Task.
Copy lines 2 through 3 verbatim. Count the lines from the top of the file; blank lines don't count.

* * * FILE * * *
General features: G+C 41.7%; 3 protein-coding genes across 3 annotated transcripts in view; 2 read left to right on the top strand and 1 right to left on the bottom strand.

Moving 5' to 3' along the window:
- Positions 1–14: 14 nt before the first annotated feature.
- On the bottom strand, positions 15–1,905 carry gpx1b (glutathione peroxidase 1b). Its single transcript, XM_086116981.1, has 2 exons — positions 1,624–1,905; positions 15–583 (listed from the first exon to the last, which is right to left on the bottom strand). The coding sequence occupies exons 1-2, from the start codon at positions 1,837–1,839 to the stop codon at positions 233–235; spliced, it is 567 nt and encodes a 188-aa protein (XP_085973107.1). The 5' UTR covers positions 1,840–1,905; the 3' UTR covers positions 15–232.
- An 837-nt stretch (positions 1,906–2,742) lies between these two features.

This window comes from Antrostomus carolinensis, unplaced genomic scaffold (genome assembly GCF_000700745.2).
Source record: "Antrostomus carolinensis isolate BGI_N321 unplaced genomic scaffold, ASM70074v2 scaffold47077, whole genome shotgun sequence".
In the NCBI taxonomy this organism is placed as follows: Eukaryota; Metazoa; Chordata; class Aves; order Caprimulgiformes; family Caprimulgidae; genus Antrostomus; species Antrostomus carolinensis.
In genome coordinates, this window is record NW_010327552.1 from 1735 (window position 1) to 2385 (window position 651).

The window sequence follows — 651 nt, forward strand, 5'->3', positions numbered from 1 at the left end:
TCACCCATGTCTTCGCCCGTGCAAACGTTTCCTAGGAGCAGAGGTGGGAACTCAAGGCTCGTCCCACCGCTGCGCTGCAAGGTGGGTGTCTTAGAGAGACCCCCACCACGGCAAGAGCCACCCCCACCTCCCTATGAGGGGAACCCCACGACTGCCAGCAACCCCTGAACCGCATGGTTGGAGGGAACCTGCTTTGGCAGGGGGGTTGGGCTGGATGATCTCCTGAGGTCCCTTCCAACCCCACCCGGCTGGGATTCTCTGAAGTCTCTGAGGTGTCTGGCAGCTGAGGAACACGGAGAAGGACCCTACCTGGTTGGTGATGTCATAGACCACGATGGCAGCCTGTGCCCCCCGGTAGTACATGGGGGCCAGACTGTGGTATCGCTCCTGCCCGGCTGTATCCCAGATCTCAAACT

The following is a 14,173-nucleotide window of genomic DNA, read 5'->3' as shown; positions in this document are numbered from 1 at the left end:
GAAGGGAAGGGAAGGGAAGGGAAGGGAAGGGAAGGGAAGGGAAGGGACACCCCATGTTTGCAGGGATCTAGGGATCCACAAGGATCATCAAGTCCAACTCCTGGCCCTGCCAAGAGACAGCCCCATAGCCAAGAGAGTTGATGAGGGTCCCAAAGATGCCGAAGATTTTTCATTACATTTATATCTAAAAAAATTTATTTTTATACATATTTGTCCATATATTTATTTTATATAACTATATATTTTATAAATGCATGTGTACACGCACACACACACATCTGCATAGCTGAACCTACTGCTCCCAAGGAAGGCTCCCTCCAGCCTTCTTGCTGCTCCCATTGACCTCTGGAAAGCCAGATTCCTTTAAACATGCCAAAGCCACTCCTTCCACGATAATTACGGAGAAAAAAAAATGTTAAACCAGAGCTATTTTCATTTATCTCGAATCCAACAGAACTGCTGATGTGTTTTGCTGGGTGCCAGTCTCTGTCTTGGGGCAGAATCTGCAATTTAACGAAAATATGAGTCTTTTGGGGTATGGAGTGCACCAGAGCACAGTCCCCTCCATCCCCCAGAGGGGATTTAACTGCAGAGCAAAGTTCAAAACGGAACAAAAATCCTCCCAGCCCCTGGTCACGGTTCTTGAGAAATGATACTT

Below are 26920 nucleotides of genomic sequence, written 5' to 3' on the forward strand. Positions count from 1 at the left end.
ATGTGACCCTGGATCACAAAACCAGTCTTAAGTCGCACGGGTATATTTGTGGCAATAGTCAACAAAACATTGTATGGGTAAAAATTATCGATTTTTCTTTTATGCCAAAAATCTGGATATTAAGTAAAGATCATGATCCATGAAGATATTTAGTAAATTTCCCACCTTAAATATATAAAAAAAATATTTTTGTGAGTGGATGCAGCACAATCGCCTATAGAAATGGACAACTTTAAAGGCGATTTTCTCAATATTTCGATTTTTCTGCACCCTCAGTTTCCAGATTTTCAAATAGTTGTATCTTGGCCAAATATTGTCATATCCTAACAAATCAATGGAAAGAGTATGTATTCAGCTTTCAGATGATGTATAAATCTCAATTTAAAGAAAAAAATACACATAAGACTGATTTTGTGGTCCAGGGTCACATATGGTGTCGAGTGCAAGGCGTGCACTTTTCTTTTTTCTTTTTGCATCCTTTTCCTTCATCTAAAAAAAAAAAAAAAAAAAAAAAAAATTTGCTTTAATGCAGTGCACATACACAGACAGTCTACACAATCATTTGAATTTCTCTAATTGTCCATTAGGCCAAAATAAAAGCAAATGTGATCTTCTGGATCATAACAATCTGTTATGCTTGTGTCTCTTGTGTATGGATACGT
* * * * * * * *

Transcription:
Moving 5' to 3' along the window:
- Positions 1–14: 14 nt before the first annotated feature.